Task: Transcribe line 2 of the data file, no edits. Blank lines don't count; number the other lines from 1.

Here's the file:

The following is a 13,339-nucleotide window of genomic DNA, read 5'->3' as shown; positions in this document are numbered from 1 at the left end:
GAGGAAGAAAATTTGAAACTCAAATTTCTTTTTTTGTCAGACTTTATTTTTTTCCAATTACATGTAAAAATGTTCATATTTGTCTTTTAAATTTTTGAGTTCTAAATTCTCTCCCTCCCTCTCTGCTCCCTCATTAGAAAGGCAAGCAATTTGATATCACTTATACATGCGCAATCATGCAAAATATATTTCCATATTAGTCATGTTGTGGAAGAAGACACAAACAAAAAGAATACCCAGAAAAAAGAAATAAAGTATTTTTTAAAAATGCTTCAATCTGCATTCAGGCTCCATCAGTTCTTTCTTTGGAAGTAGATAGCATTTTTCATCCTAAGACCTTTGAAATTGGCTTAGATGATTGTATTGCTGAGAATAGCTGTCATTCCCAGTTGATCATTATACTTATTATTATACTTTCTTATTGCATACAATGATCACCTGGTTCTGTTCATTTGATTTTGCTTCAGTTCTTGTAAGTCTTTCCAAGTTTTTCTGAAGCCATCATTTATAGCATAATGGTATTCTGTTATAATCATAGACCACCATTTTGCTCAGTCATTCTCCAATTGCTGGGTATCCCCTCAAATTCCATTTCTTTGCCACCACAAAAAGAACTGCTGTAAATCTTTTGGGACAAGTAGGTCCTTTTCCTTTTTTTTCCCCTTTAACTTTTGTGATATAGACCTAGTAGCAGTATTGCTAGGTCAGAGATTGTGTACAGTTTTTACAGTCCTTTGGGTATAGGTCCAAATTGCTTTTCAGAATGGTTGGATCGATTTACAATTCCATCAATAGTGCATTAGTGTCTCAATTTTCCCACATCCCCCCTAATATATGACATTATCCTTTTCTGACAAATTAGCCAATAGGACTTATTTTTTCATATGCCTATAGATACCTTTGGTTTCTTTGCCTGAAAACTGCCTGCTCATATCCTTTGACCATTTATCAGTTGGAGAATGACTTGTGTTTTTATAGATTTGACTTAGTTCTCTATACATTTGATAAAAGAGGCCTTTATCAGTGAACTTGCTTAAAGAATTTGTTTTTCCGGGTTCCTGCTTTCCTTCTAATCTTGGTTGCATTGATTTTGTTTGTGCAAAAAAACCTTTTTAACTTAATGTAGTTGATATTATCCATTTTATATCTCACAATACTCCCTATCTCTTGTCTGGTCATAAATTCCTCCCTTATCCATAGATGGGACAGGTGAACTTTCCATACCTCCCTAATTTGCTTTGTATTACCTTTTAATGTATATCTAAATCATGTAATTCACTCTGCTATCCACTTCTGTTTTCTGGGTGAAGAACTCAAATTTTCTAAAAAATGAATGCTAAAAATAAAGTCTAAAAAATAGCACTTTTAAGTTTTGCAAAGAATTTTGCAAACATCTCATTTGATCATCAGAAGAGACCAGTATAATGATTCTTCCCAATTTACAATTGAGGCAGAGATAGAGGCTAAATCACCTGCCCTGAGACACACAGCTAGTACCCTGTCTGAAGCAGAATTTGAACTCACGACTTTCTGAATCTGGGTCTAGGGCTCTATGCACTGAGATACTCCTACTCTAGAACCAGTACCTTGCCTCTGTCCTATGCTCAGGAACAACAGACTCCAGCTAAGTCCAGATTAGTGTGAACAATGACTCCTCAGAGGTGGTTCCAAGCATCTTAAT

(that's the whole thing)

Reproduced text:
GAGGAAGAAAATTTGAAACTCAAATTTCTTTTTTTGTCAGACTTTATTTTTTTCCAATTACATGTAAAAATGTTCATATTTGTCTTTTAAATTTTTGAGTTCTAAATTCTCTCCCTCCCTCTCTGCTCCCTCATTAGAAAGGCAAGCAATTTGATATCACTTATACATGCGCAATCATGCAAAATATATTTCCATATTAGTCATGTTGTGGAAGAAGACACAAACAAAAAGAATACCCAGAAAAAAGAAATAAAGTATTTTTTAAAAATGCTTCAATCTGCATTCAGGCTCCATCAGTTCTTTCTTTGGAAGTAGATAGCATTTTTCATCCTAAGACCTTTGAAATTGGCTTAGATGATTGTATTGCTGAGAATAGCTGTCATTCCCAGTTGATCATTATACTTATTATTATACTTTCTTATTGCATACAATGATCACCTGGTTCTGTTCATTTGATTTTGCTTCAGTTCTTGTAAGTCTTTCCAAGTTTTTCTGAAGCCATCATTTATAGCATAATGGTATTCTGTTATAATCATAGACCACCATTTTGCTCAGTCATTCTCCAATTGCTGGGTATCCCCTCAAATTCCATTTCTTTGCCACCACAAAAAGAACTGCTGTAAATCTTTTGGGACAAGTAGGTCCTTTTCCTTTTTTTTCCCCTTTAACTTTTGTGATATAGACCTAGTAGCAGTATTGCTAGGTCAGAGATTGTGTACAGTTTTTACAGTCCTTTGGGTATAGGTCCAAATTGCTTTTCAGAATGGTTGGATCGATTTACAATTCCATCAATAGTGCATTAGTGTCTCAATTTTCCCACATCCCCCCTAATATATGACATTATCCTTTTCTGACAAATTAGCCAATAGGACTTATTTTTTCATATGCCTATAGATACCTTTGGTTTCTTTGCCTGAAAACTGCCTGCTCATATCCTTTGACCATTTATCAGTTGGAGAATGACTTGTGTTTTTATAGATTTGACTTAGTTCTCTATACATTTGATAAAAGAGGCCTTTATCAGTGAACTTGCTTAAAGAATTTGTTTTTCCGGGTTCCTGCTTTCCTTCTAATCTTGGTTGCATTGATTTTGTTTGTGCAAAAAAACCTTTTTAACTTAATGTAGTTGATATTATCCATTTTATATCTCACAATACTCCCTATCTCTTGTCTGGTCATAAATTCCTCCCTTATCCATAGATGGGACAGGTGAACTTTCCATACCTCCCTAATTTGCTTTGTATTACCTTTTAATGTATATCTAAATCATGTAATTCACTCTGCTATCCACTTCTGTTTTCTGGGTGAAGAACTCAAATTTTCTAAAAAATGAATGCTAAAAATAAAGTCTAAAAAATAGCACTTTTAAGTTTTGCAAAGAATTTTGCAAACATCTCATTTGATCATCAGAAGAGACCAGTATAATGATTCTTCCCAATTTACAATTGAGGCAGAGATAGAGGCTAAATCACCTGCCCTGAGACACACAGCTAGTACCCTGTCTGAAGCAGAATTTGAACTCACGACTTTCTGAATCTGGGTCTAGGGCTCTATGCACTGAGATACTCCTACTCTAGAACCAGTACCTTGCCTCTGTCCTATGCTCAGGAACAACAGACTCCAGCTAAGTCCAGATTAGTGTGAACAATGACTCCTCAGAGGTGGTTCCAAGCATCTTAAT